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The anxious brain: Understanding triggers and how to control them

Case study by Sara Robinson

In the UK, more than 8 million people are experiencing an anxiety disorder at any one time. Sara Robinson talks through the biological processes behind it, what triggers it, and how it can be controlled.

Anxiety is a natural defence response to situations and thoughts that feel threatening. A fear response isn’t always negative as it can bring our attention to immediate or potential harm; however, taken to the extreme, these defence mechanisms can leave the mind overwhelmed with hyper-vigilance or overthinking.

Before we discuss how anxiety manifests, we need to define it in relation to stress. When we experience stress, it’s usually from known sources; for example, stressing about missing a flight or fatigue from an excessive workload. On the other hand, anxiety is brought on by specific fears or dread, rumination, or reliving negative memories. Experiencing chronic stress over a period of time can also lead to anxiety.

To understand how we can manage anxiety for a healthier, fuller life, we need to be able to pinpoint triggers and manage them with self-care. Achieving this means understanding how our mind processes anxiety and what we can do to lower its effects.

How the brain processes anxiety

The limbic system is the major area of the brain that processes emotional reactions. It’s made up of the amygdala (an almond-shaped structure), the hippocampus, the hypothalamus, and the thalamus. The amygdala, located deep in the brain, acts as a communication centre between the areas of the brain that process incoming sensory signals and the areas that interpret the signals. When we sense a threat (whether it’s happening at the moment or triggered by a thought or memory), the amygdala alerts the brain and sets off a fear or anxiety response.

The Limbic System [source:] Hughes et al. (2005) Image source: ResearchGate

Emotional memories are stored in the central part of the amygdala and may contribute to experiencing anxiety - for example, recalling a negative memory. When the brain sends out stress or anxiety signals, it releases chemicals from the adrenal glands into the bloodstream, namely cortisol - the stress hormone - and norepinephrine.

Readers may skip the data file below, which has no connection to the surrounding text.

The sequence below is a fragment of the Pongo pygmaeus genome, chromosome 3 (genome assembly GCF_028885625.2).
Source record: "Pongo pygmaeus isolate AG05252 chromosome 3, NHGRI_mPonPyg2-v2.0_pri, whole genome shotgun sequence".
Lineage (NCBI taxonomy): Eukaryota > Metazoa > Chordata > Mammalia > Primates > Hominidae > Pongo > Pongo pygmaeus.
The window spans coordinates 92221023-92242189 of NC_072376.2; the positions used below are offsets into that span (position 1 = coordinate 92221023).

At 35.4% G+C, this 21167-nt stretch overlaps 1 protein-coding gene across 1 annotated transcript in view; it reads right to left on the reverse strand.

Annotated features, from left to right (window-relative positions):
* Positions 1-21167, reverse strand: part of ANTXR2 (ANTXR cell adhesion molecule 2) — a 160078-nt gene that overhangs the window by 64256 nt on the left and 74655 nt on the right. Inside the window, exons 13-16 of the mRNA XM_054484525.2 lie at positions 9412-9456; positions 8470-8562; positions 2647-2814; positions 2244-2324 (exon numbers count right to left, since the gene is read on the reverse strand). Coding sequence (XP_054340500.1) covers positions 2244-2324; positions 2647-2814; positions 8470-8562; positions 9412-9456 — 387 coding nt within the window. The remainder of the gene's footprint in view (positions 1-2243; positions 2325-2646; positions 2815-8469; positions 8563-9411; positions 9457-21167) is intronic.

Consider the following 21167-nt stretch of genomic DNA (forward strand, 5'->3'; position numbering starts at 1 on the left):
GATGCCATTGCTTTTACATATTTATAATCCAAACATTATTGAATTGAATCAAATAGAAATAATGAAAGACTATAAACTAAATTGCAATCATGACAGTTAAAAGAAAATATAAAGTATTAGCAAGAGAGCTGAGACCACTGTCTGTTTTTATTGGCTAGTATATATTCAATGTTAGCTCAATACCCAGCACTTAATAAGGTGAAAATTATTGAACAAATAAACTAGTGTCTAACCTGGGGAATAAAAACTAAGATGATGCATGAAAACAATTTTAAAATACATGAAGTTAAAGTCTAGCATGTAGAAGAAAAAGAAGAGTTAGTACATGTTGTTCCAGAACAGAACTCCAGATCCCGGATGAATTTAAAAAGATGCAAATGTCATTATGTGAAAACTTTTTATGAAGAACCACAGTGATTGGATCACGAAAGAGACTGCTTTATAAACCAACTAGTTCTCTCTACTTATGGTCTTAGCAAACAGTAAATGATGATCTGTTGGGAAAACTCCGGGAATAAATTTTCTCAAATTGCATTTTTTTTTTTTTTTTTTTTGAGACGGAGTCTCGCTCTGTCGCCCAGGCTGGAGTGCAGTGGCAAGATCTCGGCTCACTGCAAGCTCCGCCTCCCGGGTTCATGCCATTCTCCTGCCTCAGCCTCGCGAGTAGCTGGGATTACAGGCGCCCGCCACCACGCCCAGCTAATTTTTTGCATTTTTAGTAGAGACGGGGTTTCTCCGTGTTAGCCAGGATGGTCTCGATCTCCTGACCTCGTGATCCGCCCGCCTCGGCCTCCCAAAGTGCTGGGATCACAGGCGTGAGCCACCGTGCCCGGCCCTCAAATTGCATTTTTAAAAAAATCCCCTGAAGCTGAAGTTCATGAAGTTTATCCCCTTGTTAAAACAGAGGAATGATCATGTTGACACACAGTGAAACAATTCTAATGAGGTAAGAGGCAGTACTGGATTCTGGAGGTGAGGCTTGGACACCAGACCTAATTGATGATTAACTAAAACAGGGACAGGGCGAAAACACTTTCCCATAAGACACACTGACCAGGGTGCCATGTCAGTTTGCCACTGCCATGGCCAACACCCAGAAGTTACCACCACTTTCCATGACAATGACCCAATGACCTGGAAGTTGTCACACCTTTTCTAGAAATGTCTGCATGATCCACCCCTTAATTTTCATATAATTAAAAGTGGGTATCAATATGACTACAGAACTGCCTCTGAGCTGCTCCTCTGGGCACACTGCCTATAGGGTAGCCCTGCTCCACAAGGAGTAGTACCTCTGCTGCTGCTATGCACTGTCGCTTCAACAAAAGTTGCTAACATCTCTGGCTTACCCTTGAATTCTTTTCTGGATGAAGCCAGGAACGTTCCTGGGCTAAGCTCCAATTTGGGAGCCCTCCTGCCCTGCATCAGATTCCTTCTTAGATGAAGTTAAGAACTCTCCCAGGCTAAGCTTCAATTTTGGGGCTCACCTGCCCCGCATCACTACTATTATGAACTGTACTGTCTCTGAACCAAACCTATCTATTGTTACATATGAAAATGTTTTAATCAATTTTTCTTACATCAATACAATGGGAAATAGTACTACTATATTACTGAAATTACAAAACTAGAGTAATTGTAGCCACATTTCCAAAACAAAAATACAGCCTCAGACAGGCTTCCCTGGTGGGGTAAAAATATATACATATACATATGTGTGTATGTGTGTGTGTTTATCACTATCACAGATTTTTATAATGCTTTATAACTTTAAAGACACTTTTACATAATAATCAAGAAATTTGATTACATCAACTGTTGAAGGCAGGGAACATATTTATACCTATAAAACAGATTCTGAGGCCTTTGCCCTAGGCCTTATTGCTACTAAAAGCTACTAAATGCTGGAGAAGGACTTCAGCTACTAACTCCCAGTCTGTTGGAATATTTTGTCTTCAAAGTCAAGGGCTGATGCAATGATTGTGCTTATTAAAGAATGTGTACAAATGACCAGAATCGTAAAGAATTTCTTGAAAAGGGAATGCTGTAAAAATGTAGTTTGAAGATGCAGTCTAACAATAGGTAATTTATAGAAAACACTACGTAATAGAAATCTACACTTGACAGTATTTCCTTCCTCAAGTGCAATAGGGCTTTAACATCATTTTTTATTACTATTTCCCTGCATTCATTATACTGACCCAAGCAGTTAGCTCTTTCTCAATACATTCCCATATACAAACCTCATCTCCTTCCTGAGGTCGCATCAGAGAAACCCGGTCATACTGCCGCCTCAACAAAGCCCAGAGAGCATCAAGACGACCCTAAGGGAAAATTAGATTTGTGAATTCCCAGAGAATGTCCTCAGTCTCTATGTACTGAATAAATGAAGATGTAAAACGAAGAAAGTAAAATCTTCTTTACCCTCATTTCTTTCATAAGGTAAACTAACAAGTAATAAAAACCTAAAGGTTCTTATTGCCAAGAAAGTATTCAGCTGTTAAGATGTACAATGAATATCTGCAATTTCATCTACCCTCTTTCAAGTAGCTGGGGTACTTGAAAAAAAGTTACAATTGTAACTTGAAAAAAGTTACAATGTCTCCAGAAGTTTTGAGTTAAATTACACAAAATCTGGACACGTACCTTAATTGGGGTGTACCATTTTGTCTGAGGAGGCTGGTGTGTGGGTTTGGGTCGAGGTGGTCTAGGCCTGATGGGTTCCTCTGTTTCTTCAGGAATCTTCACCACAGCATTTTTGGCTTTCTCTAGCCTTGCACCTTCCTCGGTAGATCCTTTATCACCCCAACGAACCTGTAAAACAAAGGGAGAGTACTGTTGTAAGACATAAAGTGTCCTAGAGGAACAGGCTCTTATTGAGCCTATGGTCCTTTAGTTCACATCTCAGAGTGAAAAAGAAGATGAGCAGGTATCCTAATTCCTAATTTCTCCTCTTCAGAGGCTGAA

These chemicals set in motion the fight or flight responses (also referred to as somatic reflexes such as freezing), making the heart beat faster to circulate more oxygen in the body and causing rapid breathing (hyperventilation).

In this state, the body receives a surge of adrenaline to deal with the perceived threat (also referred to as survival mode). Other anxiety responses include sweating, muscle aches, dryness of the mouth, trembling, gastrointestinal (GI) problems, and hot or cold flushes.

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Understanding anxiety triggers

Family genetics can play a role in the predisposition to heightened anxiety, but environmental factors and personal habits are major influences on stress and anxiety levels. Anxiety triggers range from stressful work or home environments to anxiety over social interactions outside work or home settings. These triggers become exacerbated by certain lifestyle or dietary habits, including too much caffeine or alcohol. Lack of sleep and a poor diet compound anxiety and can send it spiralling as the body is fatigued from lack of rest and an insufficient nutrition, which can lead to feeling hypoglycemic (low glucose levels). Generally feeling run down on a frequent basis puts the body’s systems under stress and increases susceptibility to anxiety and illness.

Calming strategies to control anxiety responses

The increase in mental health awareness in recent years has influenced our attitudes towards coping with anxiety and stress. Anxiety is no longer considered a condition that affects some more than others; rather, it is viewed as an area of our lives that needs more social awareness and support. Coping strategies for anxiety consist of:

  • Reducing stimulant substances such as alcohol and caffeine

  • Regularly exercising

  • Reducing screen time

  • Getting adequate sleep

  • Changing dietary habits to include Omega-3-rich foods such as spinach and fish

  • Breathing exercises are also significantly helpful in instantly calming the anxious mind and slowing down stress responses

Anxiety does not define you

Dealing with anxiety and stress can seem daunting, but understanding what is happening in our minds and our behaviour patterns is the first step in taking decisive action to self-care and change our environments for the better. If you are experiencing chronic anxiety, reach out to a trusted friend or family member for support or a certified medical health professional. Seeking help and taking time for ourselves helps in reducing triggers and getting the body on the right track to manage anxiety without it dominating our thoughts and limiting us from living life fully.

Having anxious thoughts and feelings can be isolating, but remember they are emotional reactions and not the definition of who you are. You are not in this alone, and with the right information, you can process your feelings and memories from a place of self-care and self-trust - don't worry, you got this.

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